In the days of film, once you bought a roll, you were stuck with it for 12 (or 36) frames. Buying the next roll would be the moment when you’d get a chance to rethink your choice. So you had to be wise while buying film, preempting the type of photography you needed to do. For professionals it’s not very difficult, since a. they are aware of the kind of pictures they are going to shoot, and b. they shoot faster through a roll than amateurs and the general public.

Enter digital, and with it, digital sensors. These sensors can simulate the sensitivity of various speeds of film. Most commercial level DSLR sensors today can be sensitive from the levels of ISO 100 to ISO 3200 and beyond.

The principles of light sensitivity here stay the same. But how do the grains become coarse and fine on demand? The answer is, that it’s not “grain” here per se. Digital sensors are made up of pixels, which do not change size. Instead, each of these pixel sensors can be made more sensitive or less sensitive as and when you need with help from the camera’s electronics. Neat eh?

The Difference

So do we get the “grain” in the picture? And do we lose details at higher speeds? Yes. But the mechanism is different here.

You see, these pixels and the electronics work as “light amplifiers”. They pick up light signals and amplify them by a factor you specify (the gain, in electronics engineering parlance) so that the picture becomes “visible”. This factor that you specify is nothing but the ISO. At base levels, the gain is low, while at faster ISO levels, this gain is high. This gain is the reason you get the noise when you shoot at high ISOs. It’s the same thing as the background noise that you get when you play a home-recorded tape at high volumes. And this is the thing that sets good mics apart from bad ones, and good camera sensors apart from bad ones. For the good mics, and good sensors, the signal-to-noise ratio is high, which means that they record signals at higher level than background noise, or random data used to fill up the space where there’s no signal. At low ISOs this ratio isn’t that critical, since the noise isn’t amplified enough to cause any concern. At high ISOs however, the noise gets amplified with the signal, and for older or smaller sensors (and cheaper mics), it becomes visible (or audible) enough to bother you. You see this noise as hot pixels (bright pixels at random places where the surrounding pixels are comparatively darker) or variation in pixel colours where there should be solid colours. Digital noise can be broken down into two components: luminance and chromatic. Luminance noise is variation of brightness values, while in the case of chromatic noise you see pixels showing colour variation.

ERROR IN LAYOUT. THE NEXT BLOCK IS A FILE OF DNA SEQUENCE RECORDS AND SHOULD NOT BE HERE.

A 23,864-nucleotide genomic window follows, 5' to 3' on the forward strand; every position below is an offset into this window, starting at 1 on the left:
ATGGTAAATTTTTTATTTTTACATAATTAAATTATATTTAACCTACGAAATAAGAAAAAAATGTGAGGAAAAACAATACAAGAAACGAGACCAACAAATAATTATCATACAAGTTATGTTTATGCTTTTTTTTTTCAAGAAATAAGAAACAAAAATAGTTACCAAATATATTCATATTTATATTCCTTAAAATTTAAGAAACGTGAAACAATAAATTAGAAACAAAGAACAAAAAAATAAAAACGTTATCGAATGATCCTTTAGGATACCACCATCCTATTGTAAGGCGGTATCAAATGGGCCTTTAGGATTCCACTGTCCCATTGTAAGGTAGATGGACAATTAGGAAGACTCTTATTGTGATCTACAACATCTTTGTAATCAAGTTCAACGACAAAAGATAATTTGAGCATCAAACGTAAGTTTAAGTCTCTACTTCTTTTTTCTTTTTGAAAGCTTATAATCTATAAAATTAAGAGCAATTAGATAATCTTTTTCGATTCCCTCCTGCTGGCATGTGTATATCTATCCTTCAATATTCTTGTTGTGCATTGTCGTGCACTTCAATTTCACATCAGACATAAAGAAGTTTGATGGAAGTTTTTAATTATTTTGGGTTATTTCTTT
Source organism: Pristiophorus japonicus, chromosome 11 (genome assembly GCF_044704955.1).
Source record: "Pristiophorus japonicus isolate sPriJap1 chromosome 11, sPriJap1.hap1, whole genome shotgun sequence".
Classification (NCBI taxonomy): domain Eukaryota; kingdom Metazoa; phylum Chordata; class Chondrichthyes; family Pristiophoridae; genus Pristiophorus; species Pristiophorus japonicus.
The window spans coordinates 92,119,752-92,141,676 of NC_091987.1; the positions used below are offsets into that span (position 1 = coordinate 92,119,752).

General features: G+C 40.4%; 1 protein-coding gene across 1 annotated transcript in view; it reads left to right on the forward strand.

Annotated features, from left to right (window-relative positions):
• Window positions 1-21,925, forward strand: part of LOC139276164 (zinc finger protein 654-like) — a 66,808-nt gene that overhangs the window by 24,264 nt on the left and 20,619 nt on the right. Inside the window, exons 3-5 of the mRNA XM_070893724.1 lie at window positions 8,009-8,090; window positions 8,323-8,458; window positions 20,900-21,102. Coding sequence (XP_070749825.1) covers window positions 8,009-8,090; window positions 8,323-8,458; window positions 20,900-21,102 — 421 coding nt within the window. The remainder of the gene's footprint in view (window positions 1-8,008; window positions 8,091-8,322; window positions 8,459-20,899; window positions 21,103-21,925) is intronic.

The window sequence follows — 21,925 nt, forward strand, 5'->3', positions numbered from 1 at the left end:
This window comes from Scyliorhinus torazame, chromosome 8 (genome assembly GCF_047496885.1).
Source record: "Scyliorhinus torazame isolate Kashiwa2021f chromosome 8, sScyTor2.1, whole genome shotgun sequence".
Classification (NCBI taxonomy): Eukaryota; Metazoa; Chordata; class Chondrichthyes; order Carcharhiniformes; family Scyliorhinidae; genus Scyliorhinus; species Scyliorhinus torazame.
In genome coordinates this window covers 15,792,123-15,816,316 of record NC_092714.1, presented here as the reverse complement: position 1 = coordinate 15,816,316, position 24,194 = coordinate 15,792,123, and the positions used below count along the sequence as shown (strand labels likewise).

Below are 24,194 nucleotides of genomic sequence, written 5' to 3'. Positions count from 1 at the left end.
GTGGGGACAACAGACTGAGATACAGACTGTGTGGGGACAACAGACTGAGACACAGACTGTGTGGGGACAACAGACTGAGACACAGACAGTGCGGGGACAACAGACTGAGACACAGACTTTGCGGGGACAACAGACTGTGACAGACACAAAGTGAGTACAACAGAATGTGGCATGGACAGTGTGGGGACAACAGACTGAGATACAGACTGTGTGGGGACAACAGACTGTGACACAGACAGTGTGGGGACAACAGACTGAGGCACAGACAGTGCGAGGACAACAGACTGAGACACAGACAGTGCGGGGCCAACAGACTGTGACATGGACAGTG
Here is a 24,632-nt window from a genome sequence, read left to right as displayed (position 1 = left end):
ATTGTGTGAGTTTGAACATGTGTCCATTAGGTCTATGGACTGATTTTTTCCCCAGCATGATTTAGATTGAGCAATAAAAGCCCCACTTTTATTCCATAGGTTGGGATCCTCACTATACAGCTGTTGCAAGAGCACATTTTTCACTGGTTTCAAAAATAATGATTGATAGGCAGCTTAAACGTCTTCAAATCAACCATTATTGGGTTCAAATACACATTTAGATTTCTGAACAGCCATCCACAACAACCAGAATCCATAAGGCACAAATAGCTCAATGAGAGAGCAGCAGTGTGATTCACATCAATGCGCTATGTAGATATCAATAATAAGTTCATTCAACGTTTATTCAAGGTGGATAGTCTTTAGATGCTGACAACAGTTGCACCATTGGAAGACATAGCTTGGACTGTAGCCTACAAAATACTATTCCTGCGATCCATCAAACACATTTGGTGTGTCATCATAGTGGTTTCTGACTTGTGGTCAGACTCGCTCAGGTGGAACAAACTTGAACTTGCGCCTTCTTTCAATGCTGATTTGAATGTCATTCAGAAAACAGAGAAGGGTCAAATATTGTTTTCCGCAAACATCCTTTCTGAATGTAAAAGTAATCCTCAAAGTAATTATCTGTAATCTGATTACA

Digital bad?

So digital gives you the benefit of varying the ISO levels, while in film, you’re stuck with the ISO rating of the film you’re shooting. But still digital’s not all good. Remember the pictures you saw in sports magazines back when you were a kid? The ones which had this moody feel, and lots of dithering? That dithering was film grain. It added an aesthetic quality to the picture. A certain mood. It gave me a feel of rainy overcast days, of desolate corner cafes in a big city with people reading books while sipping coffee, of a journalistic picture of a high-adrenaline event.

Digital noise, on the other hand, is ugly. The cheaper the sensor, the uglier it is. However, luminance noise is not as aesthetically jarring as the chromatic type, but still is undesirable in most situations. Photoshop and other specialized noise reduction software can help you control this noise as well, albeit the more you reduce noise, the more details you lose. An overdose of noise reduction can render your image looking like it’s been over smoothed, just like pictures from a small phone camera.

What does recaptured do

I keep the ISO as low as possible to get the smoothest & cleanest pictures. But when I have to capture motion, or events emotion and the shutter speed is too low for the surroundings, I bump up the ISO a bit. When I am shooting using a tripod or when I’m using my f/1.4 lenses or when I’m shooting a long exposure, I don’t often go above the base ISO (which is 200 for my camera).

One thought on “What the [bleep] is ISO?

  1. Thanks for explaining it so well.
    My DSLR is 6 months old, but i am scared to go past the auto/preset modes.
    This shall be my first step.